Please contact the UTC Public Policy Team with any questions.


*NOTE: UTC issued a Call for Proposals for the May 2020 Telecom & Technology Annual Conference! Got a great idea for a panel? Let us know by Sept. 30!

  • Sept. 12-13: Region 4 Meeting; Grand Rapids, MI – Click Here
  • Sept. 16-19: Region 5 Meeting; Lacrosse, WI – Click Here
  • Oct. 2-4: Region 3 Meeting; Mobile, AL – Click Here
  • Oct. 10-11: Region 10 Meeting; Las Vegas – Click Here
  • Oct. 16-18: Power Grid 4.0 Digitalization Forum, Monréal, Canada – For more information – Click Here
  • Nov. 5-7: UTC 5G, Broadband & Small Cells Workshop, Nashville – Click Here
  • May 18-22, 2020: Telecom & Technology Annual Meeting, Providence, RI – Click Here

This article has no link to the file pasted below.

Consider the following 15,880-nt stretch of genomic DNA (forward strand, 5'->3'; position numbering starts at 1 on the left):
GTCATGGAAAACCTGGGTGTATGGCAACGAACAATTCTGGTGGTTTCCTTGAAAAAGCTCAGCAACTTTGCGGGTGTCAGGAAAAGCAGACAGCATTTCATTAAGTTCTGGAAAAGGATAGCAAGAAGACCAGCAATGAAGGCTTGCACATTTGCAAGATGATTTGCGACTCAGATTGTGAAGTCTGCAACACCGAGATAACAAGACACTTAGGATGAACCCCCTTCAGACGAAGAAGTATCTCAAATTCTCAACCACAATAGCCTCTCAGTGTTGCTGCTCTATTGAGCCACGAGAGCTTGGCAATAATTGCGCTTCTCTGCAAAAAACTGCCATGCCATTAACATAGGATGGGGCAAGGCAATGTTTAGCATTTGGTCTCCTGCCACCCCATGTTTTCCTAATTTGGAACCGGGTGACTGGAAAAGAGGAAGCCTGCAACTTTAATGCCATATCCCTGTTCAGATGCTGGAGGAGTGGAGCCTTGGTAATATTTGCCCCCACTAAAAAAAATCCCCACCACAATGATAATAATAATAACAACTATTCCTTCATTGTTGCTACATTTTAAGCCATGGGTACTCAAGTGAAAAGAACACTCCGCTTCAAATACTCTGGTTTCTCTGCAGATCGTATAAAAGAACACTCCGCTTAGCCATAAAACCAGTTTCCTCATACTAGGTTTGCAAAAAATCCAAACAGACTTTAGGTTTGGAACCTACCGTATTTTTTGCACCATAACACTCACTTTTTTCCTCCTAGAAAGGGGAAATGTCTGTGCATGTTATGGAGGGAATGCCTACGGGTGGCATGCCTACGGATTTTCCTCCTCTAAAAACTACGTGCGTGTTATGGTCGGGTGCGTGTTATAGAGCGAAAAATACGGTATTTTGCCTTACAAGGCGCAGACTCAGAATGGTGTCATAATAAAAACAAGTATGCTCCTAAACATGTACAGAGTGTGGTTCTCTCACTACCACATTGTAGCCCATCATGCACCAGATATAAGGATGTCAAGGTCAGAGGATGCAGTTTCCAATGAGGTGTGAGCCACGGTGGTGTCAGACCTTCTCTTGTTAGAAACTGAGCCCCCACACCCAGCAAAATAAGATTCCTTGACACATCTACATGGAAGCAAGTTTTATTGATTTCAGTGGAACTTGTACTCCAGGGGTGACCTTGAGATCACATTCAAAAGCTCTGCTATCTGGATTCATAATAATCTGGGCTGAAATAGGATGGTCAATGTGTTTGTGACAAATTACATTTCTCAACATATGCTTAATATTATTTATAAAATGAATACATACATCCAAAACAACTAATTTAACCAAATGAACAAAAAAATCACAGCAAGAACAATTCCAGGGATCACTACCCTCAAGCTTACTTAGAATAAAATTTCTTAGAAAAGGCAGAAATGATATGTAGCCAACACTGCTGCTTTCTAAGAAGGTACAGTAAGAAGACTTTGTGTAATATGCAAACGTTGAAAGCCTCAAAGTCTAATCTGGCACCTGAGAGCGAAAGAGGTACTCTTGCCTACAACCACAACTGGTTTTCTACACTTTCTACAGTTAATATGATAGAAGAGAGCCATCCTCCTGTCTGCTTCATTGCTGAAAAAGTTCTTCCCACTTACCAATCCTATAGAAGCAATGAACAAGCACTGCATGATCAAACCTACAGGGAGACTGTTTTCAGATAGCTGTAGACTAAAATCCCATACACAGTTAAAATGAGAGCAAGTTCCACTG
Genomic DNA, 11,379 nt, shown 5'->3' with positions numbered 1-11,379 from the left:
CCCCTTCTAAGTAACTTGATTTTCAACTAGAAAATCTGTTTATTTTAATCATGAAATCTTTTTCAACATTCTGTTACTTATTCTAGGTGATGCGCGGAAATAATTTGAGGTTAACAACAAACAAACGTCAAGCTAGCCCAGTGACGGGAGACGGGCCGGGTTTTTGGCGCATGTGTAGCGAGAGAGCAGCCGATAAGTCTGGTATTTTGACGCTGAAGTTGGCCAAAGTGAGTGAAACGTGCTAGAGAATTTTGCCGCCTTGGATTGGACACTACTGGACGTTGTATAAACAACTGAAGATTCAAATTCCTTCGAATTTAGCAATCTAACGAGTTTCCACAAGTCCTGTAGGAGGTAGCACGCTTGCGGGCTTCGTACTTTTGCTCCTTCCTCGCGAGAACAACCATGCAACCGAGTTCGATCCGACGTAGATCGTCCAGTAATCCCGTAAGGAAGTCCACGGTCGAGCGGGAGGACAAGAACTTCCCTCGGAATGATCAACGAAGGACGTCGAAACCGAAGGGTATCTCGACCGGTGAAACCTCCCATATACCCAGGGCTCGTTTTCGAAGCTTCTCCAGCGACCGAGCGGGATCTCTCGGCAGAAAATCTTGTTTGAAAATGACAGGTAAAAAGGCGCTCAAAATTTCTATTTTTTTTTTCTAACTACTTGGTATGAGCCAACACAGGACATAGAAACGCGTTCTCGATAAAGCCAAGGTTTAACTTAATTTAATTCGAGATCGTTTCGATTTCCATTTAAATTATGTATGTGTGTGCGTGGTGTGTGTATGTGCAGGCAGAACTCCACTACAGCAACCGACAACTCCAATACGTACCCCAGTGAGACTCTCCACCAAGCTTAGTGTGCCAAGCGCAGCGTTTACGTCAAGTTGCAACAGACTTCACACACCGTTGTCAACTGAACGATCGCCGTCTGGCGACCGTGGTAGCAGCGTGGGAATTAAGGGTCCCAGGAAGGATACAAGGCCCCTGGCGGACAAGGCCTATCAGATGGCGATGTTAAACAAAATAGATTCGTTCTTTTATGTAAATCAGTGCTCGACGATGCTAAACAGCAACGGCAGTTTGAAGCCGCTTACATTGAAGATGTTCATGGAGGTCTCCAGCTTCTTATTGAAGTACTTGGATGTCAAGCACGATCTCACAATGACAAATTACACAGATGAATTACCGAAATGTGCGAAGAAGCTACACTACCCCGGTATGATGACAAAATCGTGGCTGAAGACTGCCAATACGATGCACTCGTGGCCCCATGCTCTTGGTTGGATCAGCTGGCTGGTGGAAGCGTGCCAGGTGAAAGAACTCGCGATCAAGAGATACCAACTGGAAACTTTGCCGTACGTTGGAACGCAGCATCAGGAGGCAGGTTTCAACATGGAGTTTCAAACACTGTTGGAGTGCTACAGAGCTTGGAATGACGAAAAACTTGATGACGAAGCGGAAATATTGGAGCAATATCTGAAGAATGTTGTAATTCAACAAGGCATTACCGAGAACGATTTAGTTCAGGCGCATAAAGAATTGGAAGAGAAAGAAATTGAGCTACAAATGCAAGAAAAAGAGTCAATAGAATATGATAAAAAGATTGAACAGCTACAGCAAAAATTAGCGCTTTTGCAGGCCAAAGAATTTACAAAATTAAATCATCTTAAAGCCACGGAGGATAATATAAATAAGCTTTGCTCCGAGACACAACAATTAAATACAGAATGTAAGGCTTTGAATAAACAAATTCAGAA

• Sept. 10: Knowledge and Learning Call—For more information, contact Bob Lockhart
  • Sept. 17: Utilities Broadband Committee Call—For more information, contact Brett Kilbourne
  • Sept. 18: IT/OT Committee Call—For more information, contact Bob Lockhart
  • Sept. 19: Telecom Committee Call—For more information, contact Brett Kilbourne
  • Sept. 19: Public Policy Division Call—For more information, contact Sharla Artz
  • Sept. 20: Security, Risk, and Compliance Committee Call—For more information, contact Sharla Artz